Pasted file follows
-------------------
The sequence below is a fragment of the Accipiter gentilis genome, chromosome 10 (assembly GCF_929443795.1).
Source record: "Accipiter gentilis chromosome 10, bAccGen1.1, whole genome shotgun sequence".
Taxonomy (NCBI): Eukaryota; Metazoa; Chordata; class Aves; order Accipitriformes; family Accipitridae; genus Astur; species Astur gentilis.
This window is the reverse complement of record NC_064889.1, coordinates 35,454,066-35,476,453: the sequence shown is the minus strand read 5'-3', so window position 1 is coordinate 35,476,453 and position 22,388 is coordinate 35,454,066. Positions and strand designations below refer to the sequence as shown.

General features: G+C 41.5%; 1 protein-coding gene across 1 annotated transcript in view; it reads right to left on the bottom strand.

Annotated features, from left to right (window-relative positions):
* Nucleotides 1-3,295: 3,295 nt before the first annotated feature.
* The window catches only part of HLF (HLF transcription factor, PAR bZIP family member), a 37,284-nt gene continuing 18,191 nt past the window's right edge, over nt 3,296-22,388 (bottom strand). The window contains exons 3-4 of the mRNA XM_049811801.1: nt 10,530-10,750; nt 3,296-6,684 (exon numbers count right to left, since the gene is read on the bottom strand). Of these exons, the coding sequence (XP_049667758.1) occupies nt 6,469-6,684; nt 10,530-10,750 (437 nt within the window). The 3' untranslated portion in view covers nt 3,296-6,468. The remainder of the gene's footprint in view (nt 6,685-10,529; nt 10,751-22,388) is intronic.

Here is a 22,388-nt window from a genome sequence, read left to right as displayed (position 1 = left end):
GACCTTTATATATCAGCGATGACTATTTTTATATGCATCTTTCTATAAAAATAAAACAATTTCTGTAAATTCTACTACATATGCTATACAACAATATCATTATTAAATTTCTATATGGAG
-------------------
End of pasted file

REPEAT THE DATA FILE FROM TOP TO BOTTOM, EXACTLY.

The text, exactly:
The sequence below is a fragment of the Accipiter gentilis genome, chromosome 10 (assembly GCF_929443795.1).
Source record: "Accipiter gentilis chromosome 10, bAccGen1.1, whole genome shotgun sequence".
Taxonomy (NCBI): Eukaryota; Metazoa; Chordata; class Aves; order Accipitriformes; family Accipitridae; genus Astur; species Astur gentilis.
This window is the reverse complement of record NC_064889.1, coordinates 35,454,066-35,476,453: the sequence shown is the minus strand read 5'-3', so window position 1 is coordinate 35,476,453 and position 22,388 is coordinate 35,454,066. Positions and strand designations below refer to the sequence as shown.

General features: G+C 41.5%; 1 protein-coding gene across 1 annotated transcript in view; it reads right to left on the bottom strand.

Annotated features, from left to right (window-relative positions):
* Nucleotides 1-3,295: 3,295 nt before the first annotated feature.
* The window catches only part of HLF (HLF transcription factor, PAR bZIP family member), a 37,284-nt gene continuing 18,191 nt past the window's right edge, over nt 3,296-22,388 (bottom strand). The window contains exons 3-4 of the mRNA XM_049811801.1: nt 10,530-10,750; nt 3,296-6,684 (exon numbers count right to left, since the gene is read on the bottom strand). Of these exons, the coding sequence (XP_049667758.1) occupies nt 6,469-6,684; nt 10,530-10,750 (437 nt within the window). The 3' untranslated portion in view covers nt 3,296-6,468. The remainder of the gene's footprint in view (nt 6,685-10,529; nt 10,751-22,388) is intronic.

Here is a 22,388-nt window from a genome sequence, read left to right as displayed (position 1 = left end):
GACCTTTATATATCAGCGATGACTATTTTTATATGCATCTTTCTATAAAAATAAAACAATTTCTGTAAATTCTACTACATATGCTATACAACAATATCATTATTAAATTTCTATATGGAG